Still there are no cut and dry measurements to prosecution. Aptly named DOC member Insane landed a year in jail for simple trespass. It was a complex scenario, after scaling a three story building, while teaching other members of his crew how to climb, he lost his balance and fell, fracturing his skull and back. Cops found him, took his details and waited two hours before calling an ambulance. While recovering in hospital, cops visited him and due to a lengthy record he landed a year inside.
DOC’s Sonik offers his insights on getting caught, “The severity of the sentence ultimately depends on an offenders age. They will sometimes give you chances, there’s also the chance of community service or home arrest. I had a specially made coat that could conceal eight cans, which people couldn’t detect even if they searched me and I never dressed the part, no hoodie or shaved head
“I had some close calls with the cops, climbing way out on a ledge on one occasion to avoid capture. One time I had to dangle on a two inch ledge for four hours to evade the cops. On other occasions I’ve been shot at and had time hide for hours on end,” Sonik adds
“Ultimately, to be a true graffiti artist, you have to know and understand your environment, then you will be ok. I was pulled over by cops once and I had just finished a piece, but as I was dressed normally they believed me when I told them I was on my way home from an art project. They even gave me a body bag to put my cans in and drove me home.”
Cops aren’t Sonik’s only threat, “Random members of the public or security guards who try and stop you are far worse than cops, we call them heroes. Bored security guards will shoot at you. Gangbangers who are protective of their turf will also shoot at you, that’s a pain.”.
Cyrus Yazdani is a classic graff artist case. A 24-year-old San Jose State University graduate with a degree in art and a job as a convention planner in Las Vegas, his Buket moniker adorned hundreds of freeway overpasses, concrete walls and transit buses across the state and southern Nevada. He was believed responsible for $150,000 in property damage.
After being busted last year, he was held on $250,000 bail, with the case still pending. If convicted of the current charges, he faces up to 20 years in prison..According to Sgt. Augie Pando of the sheriff’s Transit Bureau, the investigator on the case had been tracking Yazdani’s alleged activities for around a year.
In 2008, after spraying the concrete LA riverbed with three storey high, half mile long graffiti spelling their moniker ,MTA, the Metro Transit Assassins crew were raided by the LAPD. Authorities estimate that it took about 400 gallons of paint 300 gallons of white and 100 gallons of black to create three block letters that cover a three-story-high wall and run the length of several blocks between the 4th Street and 1st Street bridges. Seven members of the gang were subsequently busted, receiving hefty jail terms.
Artists being precious about their work is another issue that can have fatal consequences. Over the past 2 1/2 years in Southern California, three people have been killed after confronting graffiti vandals. A fourth died after being shot while watching a confrontation between crews in a park.”We have seen a marked increase in these graffiti-tagging gangs taking to weapons and fighting to protect their walls, their territory, their name,” said Los Angeles County sheriff’s Lt. Robert Rifkin.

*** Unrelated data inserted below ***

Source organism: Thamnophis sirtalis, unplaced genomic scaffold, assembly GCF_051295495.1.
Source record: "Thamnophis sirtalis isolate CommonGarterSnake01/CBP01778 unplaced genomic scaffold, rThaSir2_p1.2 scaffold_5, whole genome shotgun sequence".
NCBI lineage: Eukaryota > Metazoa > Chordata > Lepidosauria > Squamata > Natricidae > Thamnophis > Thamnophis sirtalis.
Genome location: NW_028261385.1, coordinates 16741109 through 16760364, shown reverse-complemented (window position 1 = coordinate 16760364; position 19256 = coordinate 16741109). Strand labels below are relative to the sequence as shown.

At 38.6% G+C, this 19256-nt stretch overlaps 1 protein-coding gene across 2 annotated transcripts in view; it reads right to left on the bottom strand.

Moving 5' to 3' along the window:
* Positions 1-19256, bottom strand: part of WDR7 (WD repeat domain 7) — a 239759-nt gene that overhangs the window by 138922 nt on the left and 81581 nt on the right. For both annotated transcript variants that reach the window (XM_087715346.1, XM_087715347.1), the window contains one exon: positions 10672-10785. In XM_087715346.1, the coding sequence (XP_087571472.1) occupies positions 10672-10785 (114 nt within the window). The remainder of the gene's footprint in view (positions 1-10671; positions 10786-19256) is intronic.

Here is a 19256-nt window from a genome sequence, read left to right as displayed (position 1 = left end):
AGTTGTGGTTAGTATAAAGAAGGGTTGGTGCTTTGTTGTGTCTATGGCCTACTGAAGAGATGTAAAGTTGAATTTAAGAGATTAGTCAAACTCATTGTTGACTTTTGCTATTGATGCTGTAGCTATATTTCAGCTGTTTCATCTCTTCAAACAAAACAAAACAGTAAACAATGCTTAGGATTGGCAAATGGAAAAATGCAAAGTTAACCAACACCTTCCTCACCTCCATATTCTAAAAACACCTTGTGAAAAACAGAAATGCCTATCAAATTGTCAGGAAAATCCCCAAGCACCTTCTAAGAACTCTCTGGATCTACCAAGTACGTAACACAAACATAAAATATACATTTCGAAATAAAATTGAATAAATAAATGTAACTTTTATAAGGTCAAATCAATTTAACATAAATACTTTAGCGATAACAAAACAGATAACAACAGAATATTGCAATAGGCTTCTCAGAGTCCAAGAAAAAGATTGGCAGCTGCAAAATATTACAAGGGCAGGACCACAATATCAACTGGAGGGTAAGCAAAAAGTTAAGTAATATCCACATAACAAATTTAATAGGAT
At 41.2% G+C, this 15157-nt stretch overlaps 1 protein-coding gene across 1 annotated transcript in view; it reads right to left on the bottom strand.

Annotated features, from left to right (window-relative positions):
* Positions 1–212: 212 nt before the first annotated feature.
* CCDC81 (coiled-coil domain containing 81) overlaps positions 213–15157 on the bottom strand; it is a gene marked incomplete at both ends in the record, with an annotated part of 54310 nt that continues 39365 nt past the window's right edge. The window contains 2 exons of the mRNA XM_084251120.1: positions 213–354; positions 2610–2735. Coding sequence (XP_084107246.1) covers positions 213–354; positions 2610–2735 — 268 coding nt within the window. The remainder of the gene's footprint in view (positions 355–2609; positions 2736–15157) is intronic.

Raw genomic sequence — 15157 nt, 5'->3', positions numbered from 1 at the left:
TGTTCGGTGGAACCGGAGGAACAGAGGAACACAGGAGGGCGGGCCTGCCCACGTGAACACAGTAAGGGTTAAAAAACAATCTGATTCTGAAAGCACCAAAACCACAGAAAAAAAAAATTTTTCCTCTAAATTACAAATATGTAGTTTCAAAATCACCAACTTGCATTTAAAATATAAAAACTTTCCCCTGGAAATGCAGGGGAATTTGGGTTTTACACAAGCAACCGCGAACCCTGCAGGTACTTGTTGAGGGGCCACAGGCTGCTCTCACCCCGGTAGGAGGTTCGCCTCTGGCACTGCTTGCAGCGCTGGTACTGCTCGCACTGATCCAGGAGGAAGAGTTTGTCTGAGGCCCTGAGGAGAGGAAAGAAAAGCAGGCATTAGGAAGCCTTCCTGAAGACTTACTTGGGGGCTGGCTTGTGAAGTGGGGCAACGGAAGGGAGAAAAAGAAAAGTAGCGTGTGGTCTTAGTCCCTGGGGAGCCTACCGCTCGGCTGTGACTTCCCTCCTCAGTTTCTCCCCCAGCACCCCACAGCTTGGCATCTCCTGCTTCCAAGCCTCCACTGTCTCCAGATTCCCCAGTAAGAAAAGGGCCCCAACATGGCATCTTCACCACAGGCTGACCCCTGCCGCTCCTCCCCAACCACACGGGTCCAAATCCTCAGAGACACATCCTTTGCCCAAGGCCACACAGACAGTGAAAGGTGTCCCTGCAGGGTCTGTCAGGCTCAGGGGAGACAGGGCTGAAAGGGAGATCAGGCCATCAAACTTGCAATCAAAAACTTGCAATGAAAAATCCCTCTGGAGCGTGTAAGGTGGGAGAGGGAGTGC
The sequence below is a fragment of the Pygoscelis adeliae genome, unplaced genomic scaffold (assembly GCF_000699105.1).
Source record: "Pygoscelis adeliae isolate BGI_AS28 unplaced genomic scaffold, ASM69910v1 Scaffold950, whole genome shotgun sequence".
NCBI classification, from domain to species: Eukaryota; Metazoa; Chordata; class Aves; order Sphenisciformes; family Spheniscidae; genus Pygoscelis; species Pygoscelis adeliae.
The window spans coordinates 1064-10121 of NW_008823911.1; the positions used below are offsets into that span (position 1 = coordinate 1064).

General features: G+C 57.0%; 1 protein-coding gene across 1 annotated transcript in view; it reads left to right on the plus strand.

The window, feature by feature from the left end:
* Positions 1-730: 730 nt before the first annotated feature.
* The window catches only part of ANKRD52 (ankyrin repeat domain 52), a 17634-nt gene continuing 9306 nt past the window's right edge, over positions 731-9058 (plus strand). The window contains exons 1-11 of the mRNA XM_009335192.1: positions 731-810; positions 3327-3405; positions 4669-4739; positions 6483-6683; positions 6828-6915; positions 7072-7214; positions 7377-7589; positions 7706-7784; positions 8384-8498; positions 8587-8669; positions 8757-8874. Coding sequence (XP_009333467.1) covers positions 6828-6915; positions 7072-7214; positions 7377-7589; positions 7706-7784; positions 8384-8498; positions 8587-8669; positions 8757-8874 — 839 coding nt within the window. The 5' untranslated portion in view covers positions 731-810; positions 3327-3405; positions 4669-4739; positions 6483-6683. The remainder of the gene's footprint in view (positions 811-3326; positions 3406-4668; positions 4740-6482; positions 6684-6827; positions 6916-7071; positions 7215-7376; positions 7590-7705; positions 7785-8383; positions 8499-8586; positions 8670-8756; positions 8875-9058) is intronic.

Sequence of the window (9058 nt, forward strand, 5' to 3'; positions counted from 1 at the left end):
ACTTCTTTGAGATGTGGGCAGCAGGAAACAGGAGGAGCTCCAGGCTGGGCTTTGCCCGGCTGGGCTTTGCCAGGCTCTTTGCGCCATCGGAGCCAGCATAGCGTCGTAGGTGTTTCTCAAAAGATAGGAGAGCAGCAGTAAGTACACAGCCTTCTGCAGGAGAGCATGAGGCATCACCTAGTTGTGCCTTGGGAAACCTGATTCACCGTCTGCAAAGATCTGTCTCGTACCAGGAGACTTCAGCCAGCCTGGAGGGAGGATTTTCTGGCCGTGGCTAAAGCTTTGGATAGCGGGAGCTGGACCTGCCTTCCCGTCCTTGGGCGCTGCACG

Last August, Maria Hicks, 58, was shot in the head and died after flashing her headlights and honking at a teenager spray-painting a wall near her home in Pico Rivera, a blue-collar suburb east of Los Angeles. Four people were subsequently charged with murder.
Ten days after Hicks died, Seutatia Tausili, 65, was fatally shot and her grandson wounded when he told taggers to stop vandalizing a trash can outside their home in Hesperia in San Bernardino County. Three men were charged with murder.
Robert Whitehead was shot to death in 2006 in the Los Angeles County area of Valinda when he tried to keep taggers from marking a neighbor’s garage. Investigators arrested one man with alleged ties to the Mexican Mafia, a prison gang.
In stark contrast to all this edgy street behavior, and 30years since its inception, graffiti is also a big favorite with ad agency art directors, with the likes of Sony, Puma, Disney and Nike embracing it to plug everything from trainers to gaming consoles. LA based company Alt Terrain and many others internationally now specialize in matching graffiti artists with corporate clients, commanding rates from $1 -100K for a wall mural ad.
Still the graff scene’s renegade factor prevails, and there are still thousands of graffiti crews throughout the US ( and the world) content with nothing more than “being up,” while off the payroll, no matter what the consequences.
DOC’s Feevo sums it up, “I do graffiti for me, myself, and eye. It's a personal rush that drives my blood in fierce force through the arteries and heart. I love the act of doing our crime, destroying our city, disobeying cops is a soul sick thought that keeps my sense and abilities awake. It allows me to defend myself against media hype , corporate master, and government control. Graffiti is my marijuana, it opens up my third eye.”
BOXOUT – GRAFF LINGO
THROW UP -A quick tag with paint ( or to vomit up loads of 50c canned ale after scaling a bridge).
BURNER – A quick tag with ink/, done by pen or sharpie
SCRIBE – Etching into glass using a metal object
TOY – An amauteur/ beginner graff artist
BOMB – A major piece usually painted at night
FUZZ – Umm, the Po lice
GHETTOBIRD – Helicopters used for surveillance by cops
Written by Craig Stephens